I’m a bit late to the party on this one, but I’m certainly glad I picked up Fun Home. It had been on my radar for a while, but I had managed to miss picking up a copy, which was rectified via a loan from a friend who was also borrowing it from a friend, (thank you, Megan and Zeke) and so, while we might be clogging up Alison Bechtel’s revenue stream, (although only temporarily, since I plan to get a copy myself when it comes time to re-read) we are definitely supportive in our evangelical zeal to share this thing with the people around us (and in my third parenthetical address of this sentence, I urge you to buy and read this book). Fun Home is a quick but rewarding read, another creation of one of those singular minds that both impress and intimidate me in their ability to not only create simultaneously detailed literary work and vivid visual artistic representation, but to take full advantage of the fact that the same mind is responsible for both and to create that kind of self-like resonance between the two that I always associate with siblings who harmonize their genetically and environmentally similar voices together especially well.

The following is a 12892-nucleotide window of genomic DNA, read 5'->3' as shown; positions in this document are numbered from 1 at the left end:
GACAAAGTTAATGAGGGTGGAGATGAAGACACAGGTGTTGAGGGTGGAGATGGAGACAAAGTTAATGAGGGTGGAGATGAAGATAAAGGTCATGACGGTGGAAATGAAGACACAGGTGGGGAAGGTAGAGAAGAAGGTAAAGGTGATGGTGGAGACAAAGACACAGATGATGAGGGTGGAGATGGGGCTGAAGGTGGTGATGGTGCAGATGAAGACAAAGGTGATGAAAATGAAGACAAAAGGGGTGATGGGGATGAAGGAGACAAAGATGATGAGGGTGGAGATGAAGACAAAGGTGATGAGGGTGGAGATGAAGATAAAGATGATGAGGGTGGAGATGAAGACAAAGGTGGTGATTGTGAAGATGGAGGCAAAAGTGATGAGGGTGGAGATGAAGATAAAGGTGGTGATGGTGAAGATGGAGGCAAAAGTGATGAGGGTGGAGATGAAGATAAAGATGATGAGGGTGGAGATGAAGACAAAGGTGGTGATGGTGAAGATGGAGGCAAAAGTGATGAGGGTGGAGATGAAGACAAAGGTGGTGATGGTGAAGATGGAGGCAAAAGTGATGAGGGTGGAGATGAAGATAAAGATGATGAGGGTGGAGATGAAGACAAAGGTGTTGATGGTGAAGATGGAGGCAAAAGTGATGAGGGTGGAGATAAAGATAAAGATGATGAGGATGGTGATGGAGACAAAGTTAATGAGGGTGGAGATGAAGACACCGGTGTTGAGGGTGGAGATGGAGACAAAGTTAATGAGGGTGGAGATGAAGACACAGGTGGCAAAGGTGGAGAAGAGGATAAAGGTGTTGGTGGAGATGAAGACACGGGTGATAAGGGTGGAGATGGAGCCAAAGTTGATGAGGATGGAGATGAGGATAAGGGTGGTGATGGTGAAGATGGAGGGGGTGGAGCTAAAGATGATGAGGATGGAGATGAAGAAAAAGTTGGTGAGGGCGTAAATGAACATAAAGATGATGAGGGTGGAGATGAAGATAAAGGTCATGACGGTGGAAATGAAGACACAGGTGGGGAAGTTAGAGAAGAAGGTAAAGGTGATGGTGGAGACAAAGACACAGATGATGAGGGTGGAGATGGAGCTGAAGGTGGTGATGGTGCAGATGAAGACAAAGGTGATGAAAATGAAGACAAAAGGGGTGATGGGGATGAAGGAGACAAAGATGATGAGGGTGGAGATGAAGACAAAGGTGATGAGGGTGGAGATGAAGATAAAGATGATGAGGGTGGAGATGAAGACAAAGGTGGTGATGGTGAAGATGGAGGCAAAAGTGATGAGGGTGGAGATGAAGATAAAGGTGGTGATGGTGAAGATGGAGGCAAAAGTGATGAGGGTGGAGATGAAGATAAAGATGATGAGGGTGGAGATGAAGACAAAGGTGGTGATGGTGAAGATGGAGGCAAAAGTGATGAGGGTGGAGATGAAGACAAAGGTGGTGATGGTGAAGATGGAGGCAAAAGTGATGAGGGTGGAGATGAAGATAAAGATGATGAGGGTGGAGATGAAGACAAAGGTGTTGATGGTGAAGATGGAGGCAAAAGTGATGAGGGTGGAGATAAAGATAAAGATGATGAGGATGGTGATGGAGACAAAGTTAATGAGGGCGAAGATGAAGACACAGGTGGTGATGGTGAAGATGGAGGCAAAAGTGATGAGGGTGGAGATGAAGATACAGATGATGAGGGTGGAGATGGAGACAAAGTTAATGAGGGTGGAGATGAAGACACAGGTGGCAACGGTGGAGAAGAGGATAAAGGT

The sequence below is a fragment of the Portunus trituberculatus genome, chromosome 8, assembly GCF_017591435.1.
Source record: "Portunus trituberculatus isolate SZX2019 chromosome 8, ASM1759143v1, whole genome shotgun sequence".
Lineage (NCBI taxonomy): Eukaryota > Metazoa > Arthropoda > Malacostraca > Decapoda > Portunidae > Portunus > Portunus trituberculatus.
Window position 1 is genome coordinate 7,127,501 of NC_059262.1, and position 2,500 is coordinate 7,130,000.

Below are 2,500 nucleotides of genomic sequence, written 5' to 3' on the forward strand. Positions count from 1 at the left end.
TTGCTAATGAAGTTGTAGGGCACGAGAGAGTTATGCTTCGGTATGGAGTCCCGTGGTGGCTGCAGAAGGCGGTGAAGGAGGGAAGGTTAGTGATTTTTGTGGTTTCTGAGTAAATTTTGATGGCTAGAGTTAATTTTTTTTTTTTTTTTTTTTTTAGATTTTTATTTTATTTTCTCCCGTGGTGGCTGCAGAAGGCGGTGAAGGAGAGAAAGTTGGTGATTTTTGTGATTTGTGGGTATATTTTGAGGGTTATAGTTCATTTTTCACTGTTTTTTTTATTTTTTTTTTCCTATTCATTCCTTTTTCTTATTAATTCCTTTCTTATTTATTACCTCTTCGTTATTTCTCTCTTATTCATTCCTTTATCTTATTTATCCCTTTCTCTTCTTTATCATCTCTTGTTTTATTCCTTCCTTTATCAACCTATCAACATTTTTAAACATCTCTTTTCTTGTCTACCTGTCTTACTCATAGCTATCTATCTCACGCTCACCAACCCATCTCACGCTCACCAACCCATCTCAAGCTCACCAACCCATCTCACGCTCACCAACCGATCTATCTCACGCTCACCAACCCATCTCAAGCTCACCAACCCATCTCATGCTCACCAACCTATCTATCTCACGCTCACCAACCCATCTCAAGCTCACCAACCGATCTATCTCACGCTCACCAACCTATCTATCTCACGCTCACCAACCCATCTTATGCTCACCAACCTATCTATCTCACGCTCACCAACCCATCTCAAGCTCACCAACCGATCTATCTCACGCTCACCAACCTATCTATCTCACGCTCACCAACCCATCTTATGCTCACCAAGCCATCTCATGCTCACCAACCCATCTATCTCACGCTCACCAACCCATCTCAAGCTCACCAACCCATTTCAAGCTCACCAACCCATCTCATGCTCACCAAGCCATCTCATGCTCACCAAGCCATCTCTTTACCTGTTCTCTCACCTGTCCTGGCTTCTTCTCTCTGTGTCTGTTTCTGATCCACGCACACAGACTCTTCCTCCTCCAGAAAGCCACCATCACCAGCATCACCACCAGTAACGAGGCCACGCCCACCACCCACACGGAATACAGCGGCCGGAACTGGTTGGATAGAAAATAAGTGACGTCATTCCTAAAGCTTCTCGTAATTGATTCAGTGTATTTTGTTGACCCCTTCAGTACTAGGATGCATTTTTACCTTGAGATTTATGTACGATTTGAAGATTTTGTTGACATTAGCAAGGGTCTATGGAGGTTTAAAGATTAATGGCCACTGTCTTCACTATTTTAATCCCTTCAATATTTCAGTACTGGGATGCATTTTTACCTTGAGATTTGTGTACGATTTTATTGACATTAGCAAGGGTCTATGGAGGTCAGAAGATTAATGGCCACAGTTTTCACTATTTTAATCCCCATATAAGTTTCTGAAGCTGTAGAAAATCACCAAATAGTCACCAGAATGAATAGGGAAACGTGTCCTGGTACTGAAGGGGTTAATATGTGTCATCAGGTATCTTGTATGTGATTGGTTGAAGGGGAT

It’s a fantastic book that regales us with a strong sense of story and idea, Bechtel shaping her life via literary devices and narrative structures pulled from the literary canon. The art is simple and perfectly suited to the material, intensely personal. The plot progresses inevitably and perfectly, never leaving us hanging unsupported or jarred and always marching to the foretold conclusion. It’s a simple family story told with the nuance and gradations of impossibly complex reality.
Recommendation: Read this book, unless you are offended by cartoon depictions of breasts and insinuated cunnilingus, like some shithead freshman at Duke apparently is.